Disruption of the Financial Services industry is happening; slowly. It took about 20 years for Amazon to fundamentally change how we shop, and even how we use the Internet. It has taken only about 15 years for Facebook to change how we interact socially. So changing financial services should be fast-moving too, right?

Wrong. It has been a slow process, with technology introduced to make cash available outside of banking hours about 50 years ago. The ATM changed how people were able to interact with banks and improved security and accessibility. Various other measures, such as Internet banking and an increasingly cashless society have seen people embrace technology that places banking in control of the customer. However, despite all these advances, big banks remain in control in most countries.

Fintech, defined as “a new financial industry that applies technology to improve financial activities,” is also attempting to shift the power dynamic. The disruption that is expected to take place in the next 30 years is expected to take the form of one of the following three scenarios:

  1. Traditional financial services companies absorb fintech companies.
  2. The market fragments and traditional players lose their strength as niche-market players gain influence.
  3. Mega fintech replace traditional players.

The Long Game

The many rules and regulations that exist and compete across international financial markets are of benefit to traditional players. It is the slow and cumbersome systems that give large institutions time to develop game plans and include competitive strategies that see them apply fintech offerings to their own product guide and squish small innovators.

In the long game scenario, the traditional banks would retain their status dominating the market, and fintech companies would become obsolete as frontline service providers. They would simply inform developments and become a research and development branch of an existing system.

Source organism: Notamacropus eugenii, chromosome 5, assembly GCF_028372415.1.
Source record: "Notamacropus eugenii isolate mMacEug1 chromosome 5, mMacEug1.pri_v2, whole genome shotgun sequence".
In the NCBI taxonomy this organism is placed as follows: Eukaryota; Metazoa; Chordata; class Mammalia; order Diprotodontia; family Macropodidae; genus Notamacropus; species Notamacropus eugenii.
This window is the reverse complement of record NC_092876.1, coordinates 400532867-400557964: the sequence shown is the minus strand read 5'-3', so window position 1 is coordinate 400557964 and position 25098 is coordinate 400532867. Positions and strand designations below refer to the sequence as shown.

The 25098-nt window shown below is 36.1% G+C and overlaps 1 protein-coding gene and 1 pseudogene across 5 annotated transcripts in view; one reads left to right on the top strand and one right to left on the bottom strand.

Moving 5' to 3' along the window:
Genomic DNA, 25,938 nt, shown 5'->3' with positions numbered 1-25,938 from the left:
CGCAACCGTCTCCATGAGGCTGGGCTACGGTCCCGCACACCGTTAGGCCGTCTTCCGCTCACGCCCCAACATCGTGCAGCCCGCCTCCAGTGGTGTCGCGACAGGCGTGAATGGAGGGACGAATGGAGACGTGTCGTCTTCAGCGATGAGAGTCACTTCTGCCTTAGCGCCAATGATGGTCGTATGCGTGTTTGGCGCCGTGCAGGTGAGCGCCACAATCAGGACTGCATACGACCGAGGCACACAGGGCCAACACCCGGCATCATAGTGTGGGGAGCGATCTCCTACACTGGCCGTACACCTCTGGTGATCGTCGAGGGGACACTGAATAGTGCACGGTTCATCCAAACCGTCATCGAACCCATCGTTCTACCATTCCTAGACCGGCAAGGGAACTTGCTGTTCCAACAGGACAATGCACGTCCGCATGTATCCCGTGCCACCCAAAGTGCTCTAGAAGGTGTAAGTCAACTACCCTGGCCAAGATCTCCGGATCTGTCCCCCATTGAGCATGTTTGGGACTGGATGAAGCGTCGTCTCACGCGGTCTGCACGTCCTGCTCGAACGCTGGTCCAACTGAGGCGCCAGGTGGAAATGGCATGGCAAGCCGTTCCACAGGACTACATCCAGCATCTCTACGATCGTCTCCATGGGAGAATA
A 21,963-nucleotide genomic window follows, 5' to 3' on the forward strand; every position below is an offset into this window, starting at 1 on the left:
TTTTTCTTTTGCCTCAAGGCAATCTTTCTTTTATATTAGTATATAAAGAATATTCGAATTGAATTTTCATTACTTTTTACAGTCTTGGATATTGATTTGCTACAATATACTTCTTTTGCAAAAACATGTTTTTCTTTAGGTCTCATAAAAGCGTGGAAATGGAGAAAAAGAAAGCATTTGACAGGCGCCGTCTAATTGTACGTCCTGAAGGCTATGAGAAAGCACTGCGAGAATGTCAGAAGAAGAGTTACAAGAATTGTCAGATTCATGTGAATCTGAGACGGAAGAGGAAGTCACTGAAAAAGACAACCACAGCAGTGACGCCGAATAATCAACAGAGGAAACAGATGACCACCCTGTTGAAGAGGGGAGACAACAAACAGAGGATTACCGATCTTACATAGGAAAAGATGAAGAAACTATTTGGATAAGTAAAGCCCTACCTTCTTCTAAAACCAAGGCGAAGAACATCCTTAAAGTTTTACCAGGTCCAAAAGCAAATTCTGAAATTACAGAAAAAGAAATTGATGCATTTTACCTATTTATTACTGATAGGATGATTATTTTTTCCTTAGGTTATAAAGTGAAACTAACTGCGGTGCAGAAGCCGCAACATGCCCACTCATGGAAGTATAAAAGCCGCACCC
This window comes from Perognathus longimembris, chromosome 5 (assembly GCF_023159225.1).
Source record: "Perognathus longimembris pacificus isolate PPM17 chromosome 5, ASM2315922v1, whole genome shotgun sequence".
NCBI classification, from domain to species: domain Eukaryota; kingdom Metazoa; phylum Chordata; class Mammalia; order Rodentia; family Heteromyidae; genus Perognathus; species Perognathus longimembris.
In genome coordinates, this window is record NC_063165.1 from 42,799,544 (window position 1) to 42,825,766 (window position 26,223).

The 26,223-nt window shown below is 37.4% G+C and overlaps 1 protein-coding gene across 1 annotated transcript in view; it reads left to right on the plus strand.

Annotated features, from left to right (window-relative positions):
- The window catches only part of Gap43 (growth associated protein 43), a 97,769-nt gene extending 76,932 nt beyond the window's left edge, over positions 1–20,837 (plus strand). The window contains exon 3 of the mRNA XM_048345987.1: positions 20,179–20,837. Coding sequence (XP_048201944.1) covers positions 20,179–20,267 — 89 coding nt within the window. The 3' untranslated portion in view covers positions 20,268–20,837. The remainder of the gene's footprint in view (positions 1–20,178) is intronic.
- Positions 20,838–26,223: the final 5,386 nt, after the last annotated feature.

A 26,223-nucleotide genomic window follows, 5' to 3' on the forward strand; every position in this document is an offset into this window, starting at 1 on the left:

Market Fragmentation

Technological advances have meant that the costs associated with launching and maintaining alternative financial services are significantly lower than any other point in history, making the businesses more accessible than ever before.

The evolution of fintech in various areas of banking and insurance has seen an increasing number of customers choose independent fintechs rather than traditional services. The falling costs and increased services are driving competition. It could mean the slow death of large traditional institutions as niche market players offer streamlined and efficient services that are secure and easily accessible, without the many hurdles of traditional services.

Digital nomads are driving this change as they require more specific services. The movement to work remotely from any location in the world is also driving technology that answers ‘yes’ and provides solutions for common problems, such as payments, transfers and taxation. In this scenario, the traditional banks slowly lose all their customers and fintech steps in.



Super fintech’s emerge as the marketplace leaders and replace traditional banks. Rather than many fintechs focused on their area of expertise, super fintech would simply swap out the existing system.

While it is difficult to predict which scenario is likely to win, or even which would be of most benefit to the largest number of people, it seems inevitable that big changes are coming. If the slow evolution of the ATM is anything to go by, it might be a long road before monumental shifts are made, however, like an iceberg, perhaps there’s more going on beneath the surface that we don’t see just yet.